"Probably the progress we made in graduation," she said. "More children completing the graduation requirements and being able to move forward in their lives to be able to celebrate that accomplishment with family and friends at graduation, as well as the teachers and staff members who helped them reach that milestone."

Nearing her retirement wasn't easy for Whatley, but it was something she learned to take in stride.

"Anytime you're reaching the end of your career it's difficult because you know you're working till the end, but I've tried not to think about 'this is the last time I'll do' ... because that makes me very sad," she said. "I'm immensely proud of our children, our teachers, our support staff and our administrators. I've been very proud of our support from parents and partners in the community."

In her last day as superintendent, Whatley issued what is believed to be her largest disciplinarian action, a 35-day suspension without pay to DCSS Police Officer Keith Frazier. The 14-year police officer was recommended for termination by school system Chief of Police Troy Conley in April because Frazier allegedly failed to notify Conley of serious incidents/intelligence and for dereliction of duties as a law enforcement officer.

Whatley was forced to issue the suspension after the School Board didn't approve the system's recommendation of terminating Frazier following a 3-1-3 vote in late May. Board members Velvet Riggins, James Bush and Anita Williams-Brown abstained from voting on the recommendation.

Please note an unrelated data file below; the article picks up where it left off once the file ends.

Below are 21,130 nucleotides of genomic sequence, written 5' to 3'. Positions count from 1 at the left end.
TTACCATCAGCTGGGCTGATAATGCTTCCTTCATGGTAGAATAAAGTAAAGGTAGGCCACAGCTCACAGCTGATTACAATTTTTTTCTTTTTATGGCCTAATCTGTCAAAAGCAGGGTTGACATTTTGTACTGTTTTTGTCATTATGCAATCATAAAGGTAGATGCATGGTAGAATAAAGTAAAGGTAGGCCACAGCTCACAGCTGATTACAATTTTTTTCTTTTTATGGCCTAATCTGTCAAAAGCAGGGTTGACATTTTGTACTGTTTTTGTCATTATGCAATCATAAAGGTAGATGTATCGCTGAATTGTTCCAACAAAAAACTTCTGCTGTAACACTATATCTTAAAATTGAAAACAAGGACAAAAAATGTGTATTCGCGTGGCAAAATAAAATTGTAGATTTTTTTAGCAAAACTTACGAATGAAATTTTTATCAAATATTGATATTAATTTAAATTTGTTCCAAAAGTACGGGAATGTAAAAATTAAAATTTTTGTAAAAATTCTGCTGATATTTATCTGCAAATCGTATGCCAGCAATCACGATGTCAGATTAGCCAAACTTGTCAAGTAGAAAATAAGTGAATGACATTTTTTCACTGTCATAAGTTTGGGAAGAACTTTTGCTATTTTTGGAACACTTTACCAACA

Criticized at times during her career for not being tough enough on personnel matters, Whatley's 35-day suspension spoke volumes. The last two sentences in her June 7 letter to Frazier explaining her rationale for her strong disciplinarian response illustrated this. They read:

"Although you seemed highly upset about the suspension, I reminded you that you had not been terminated and that the suspension was in lieu of the termination.

"I trust that there will be no further problems."

Since Whatley issued the 35-day suspension, those four board members who voted against terminating Frazier -- Bush, Williams-Brown, Milton Griffin and Riggins -- were seeking to reduce his suspension to 15 days. No further official action has been made in the case.

After issuing Frazier's 35-day suspension, Whatley mentored Murfree during the remainder of June. However, Whatley didn't consider what she did for Murfree -- who lacked K-12 experience and Georgia Professional Standards superintendent certification -- as mentoring.